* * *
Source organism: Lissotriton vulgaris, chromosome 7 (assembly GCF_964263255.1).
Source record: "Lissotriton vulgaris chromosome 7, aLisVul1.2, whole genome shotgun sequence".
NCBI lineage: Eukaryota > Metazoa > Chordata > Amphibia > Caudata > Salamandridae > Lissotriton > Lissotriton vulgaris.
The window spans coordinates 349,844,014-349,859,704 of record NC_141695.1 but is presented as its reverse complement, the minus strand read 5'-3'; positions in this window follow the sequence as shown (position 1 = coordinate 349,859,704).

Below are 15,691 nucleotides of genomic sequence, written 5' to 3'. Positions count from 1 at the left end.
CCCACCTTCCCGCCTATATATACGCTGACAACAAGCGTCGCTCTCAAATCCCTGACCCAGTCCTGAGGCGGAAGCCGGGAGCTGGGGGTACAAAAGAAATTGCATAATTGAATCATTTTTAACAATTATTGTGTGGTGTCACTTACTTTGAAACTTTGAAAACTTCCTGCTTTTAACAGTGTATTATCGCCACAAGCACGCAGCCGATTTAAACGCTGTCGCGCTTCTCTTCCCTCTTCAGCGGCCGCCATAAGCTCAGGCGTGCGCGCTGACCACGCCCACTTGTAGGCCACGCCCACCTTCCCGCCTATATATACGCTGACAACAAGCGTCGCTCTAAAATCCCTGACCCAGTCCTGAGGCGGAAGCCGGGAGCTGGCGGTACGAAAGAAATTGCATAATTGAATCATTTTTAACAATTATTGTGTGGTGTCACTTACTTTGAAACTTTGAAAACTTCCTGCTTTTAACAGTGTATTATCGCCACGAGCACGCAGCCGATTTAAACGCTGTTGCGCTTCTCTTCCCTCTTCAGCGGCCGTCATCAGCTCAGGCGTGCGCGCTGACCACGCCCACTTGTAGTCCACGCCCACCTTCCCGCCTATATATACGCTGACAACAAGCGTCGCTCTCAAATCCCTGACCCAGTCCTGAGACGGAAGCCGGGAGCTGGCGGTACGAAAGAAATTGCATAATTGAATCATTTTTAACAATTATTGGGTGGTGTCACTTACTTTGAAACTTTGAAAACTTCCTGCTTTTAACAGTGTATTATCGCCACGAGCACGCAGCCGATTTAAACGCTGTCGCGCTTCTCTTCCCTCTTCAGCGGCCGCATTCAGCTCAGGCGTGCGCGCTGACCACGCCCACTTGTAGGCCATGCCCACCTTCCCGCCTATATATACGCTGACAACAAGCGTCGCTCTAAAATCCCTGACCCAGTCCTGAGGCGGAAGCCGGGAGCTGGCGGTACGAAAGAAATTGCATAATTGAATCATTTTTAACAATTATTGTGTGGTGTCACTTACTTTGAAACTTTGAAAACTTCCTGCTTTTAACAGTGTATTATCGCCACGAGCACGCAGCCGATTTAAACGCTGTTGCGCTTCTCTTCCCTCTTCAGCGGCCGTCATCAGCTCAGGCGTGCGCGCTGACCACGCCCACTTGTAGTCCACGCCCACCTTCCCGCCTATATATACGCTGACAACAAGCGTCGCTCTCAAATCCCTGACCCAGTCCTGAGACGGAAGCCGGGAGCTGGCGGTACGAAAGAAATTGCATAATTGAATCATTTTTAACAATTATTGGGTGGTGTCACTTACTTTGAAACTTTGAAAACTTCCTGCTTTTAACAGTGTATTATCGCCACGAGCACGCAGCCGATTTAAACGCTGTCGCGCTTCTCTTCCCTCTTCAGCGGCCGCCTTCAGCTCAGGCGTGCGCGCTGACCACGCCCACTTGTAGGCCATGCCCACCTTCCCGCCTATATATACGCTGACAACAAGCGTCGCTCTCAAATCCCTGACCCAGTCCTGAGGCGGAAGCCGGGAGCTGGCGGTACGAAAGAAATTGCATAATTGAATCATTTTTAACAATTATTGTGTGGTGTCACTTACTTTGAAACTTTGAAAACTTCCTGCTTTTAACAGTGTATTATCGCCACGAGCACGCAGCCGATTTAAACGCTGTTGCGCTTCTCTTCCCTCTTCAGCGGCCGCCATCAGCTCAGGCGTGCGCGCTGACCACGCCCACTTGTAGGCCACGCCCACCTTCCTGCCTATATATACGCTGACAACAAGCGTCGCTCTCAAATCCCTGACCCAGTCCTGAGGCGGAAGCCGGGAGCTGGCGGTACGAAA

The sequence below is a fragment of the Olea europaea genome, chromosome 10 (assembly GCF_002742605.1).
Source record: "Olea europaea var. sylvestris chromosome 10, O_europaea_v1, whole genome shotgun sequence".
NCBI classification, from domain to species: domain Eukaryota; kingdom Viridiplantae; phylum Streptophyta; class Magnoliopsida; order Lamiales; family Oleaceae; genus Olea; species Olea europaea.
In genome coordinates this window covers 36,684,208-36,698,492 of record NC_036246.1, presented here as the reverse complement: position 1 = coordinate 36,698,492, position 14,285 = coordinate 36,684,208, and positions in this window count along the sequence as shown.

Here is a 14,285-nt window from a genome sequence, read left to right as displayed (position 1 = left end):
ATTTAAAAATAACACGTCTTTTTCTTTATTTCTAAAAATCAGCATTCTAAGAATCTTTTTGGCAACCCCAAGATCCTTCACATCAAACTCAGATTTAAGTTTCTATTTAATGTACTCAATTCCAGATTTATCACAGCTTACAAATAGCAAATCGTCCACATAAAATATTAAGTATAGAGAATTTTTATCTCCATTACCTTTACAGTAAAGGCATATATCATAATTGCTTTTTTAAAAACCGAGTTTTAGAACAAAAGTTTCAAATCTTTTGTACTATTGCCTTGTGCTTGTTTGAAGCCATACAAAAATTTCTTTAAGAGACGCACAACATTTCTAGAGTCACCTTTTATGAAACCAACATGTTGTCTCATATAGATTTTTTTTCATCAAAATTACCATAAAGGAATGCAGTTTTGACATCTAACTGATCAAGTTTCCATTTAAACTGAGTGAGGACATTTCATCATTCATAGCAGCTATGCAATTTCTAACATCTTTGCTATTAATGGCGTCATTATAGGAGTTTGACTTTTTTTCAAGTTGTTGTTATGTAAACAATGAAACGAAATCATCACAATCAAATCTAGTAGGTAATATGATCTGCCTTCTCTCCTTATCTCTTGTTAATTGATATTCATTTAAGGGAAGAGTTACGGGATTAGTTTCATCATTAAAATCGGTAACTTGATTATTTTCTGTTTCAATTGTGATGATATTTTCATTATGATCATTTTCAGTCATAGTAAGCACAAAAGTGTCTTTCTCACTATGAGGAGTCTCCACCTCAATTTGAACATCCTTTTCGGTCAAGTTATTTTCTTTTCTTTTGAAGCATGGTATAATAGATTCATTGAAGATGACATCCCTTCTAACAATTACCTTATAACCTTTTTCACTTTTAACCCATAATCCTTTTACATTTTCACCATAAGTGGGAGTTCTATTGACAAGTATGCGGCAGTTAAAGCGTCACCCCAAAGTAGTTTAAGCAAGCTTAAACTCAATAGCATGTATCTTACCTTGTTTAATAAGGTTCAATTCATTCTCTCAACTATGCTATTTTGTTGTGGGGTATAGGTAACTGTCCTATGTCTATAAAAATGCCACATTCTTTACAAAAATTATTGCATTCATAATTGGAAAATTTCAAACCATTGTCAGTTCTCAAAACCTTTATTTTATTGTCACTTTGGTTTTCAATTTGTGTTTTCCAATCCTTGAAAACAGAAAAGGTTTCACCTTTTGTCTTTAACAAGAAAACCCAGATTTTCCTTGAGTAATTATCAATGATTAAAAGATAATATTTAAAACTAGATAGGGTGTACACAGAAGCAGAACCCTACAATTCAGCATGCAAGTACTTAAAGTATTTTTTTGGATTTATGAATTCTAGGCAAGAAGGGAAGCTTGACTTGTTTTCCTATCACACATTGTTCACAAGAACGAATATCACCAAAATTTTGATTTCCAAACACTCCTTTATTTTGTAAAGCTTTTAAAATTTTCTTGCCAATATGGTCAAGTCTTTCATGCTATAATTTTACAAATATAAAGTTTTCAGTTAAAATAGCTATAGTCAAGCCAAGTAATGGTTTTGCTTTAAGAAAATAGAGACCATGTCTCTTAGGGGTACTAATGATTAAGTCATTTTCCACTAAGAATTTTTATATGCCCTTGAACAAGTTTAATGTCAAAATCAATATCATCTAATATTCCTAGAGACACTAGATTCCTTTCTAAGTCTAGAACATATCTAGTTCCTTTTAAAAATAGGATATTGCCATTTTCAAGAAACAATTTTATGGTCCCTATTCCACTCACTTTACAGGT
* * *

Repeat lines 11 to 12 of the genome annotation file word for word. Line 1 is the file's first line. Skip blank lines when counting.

Here is a 14,285-nt window from a genome sequence, read left to right as displayed (position 1 = left end):
ATTTAAAAATAACACGTCTTTTTCTTTATTTCTAAAAATCAGCATTCTAAGAATCTTTTTGGCAACCCCAAGATCCTTCACATCAAACTCAGATTTAAGTTTCTATTTAATGTACTCAATTCCAGATTTATCACAGCTTACAAATAGCAAATCGTCCACATAAAATATTAAGTATAGAGAATTTTTATCTCCATTACCTTTACAGTAAAGGCATATATCATAATTGCTTTTTTAAAAACCGAGTTTTAGAACAAAAGTTTCAAATCTTTTGTACTATTGCCTTGTGCTTGTTTGAAGCCATACAAAAATTTCTTTAAGAGACGCACAACATTTCTAGAGTCACCTTTTATGAAACCAACATGTTGTCTCATATAGATTTTTTTTCATCAAAATTACCATAAAGGAATGCAGTTTTGACATCTAACTGATCAAGTTTCCATTTAAACTGAGTGAGGACATTTCATCATTCATAGCAGCTATGCAATTTCTAACATCTTTGCTATTAATGGCGTCATTATAGGAGTTTGACTTTTTTTCAAGTTGTTGTTATGTAAACAATGAAACGAAATCATCACAATCAAATCTAGTAGGTAATATGATCTGCCTTCTCTCCTTATCTCTTGTTAATTGATATTCATTTAAGGGAAGAGTTACGGGATTAGTTTCATCATTAAAATCGGTAACTTGATTATTTTCTGTTTCAATTGTGATGATATTTTCATTATGATCATTTTCAGTCATAGTAAGCACAAAAGTGTCTTTCTCACTATGAGGAGTCTCCACCTCAATTTGAACATCCTTTTCGGTCAAGTTATTTTCTTTTCTTTTGAAGCATGGTATAATAGATTCATTGAAGATGACATCCCTTCTAACAATTACCTTATAACCTTTTTCACTTTTAACCCATAATCCTTTTACATTTTCACCATAAGTGGGAGTTCTATTGACAAGTATGCGGCAGTTAAAGCGTCACCCCAAAGTAGTTTAAGCAAGCTTAAACTCAATAGCATGTATCTTACCTTGTTTAATAAGGTTCAATTCATTCTCTCAACTATGCTATTTTGTTGTGGGGTATAGGTAACTGTCCTATGTCTATAAAAATGCCACATTCTTTACAAAAATTATTGCATTCATAATTGGAAAATTTCAAACCATTGTCAGTTCTCAAAACCTTTATTTTATTGTCACTTTGGTTTTCAATTTGTGTTTTCCAATCCTTGAAAACAGAAAAGGTTTCACCTTTTGTCTTTAACAAGAAAACCCAGATTTTCCTTGAGTAATTATCAATGATTAAAAGATAATATTTAAAACTAGATAGGGTGTACACAGAAGCAGAACCCTACAATTCAGCATGCAAGTACTTAAAGTATTTTTTTGGATTTATGAATTCTAGGCAAGAAGGGAAGCTTGACTTGTTTTCCTATCACACATTGTTCACAAGAACGAATATCACCAAAATTTTGATTTCCAAACACTCCTTTATTTTGTAAAGCTTTTAAAATTTTCTTGCCAATATGGTCAAGTCTTTCATGCTATAATTTTACAAATATAAAGTTTTCAGTTAAAATAGCTATAGTCAAGCCAAGTAATGGTTTTGCTTTAAGAAAATAGAGACCATGTCTCTTAGGGGTACTAATGATTAAGTCATTTTCCACTAAGAATTTTTATATGCCCTTGAACAAGTTTAATGTCAAAATCAATATCATCTAATATTCCTAGAGACACTAGATTCCTTTCTAAGTCTAGAACATATCTAGTTCCTTTTAAAAATAGGATATTGCCATTTTCAAGAAACAATTTTATGGTCCCTATTCCACTCACTTTACAGGT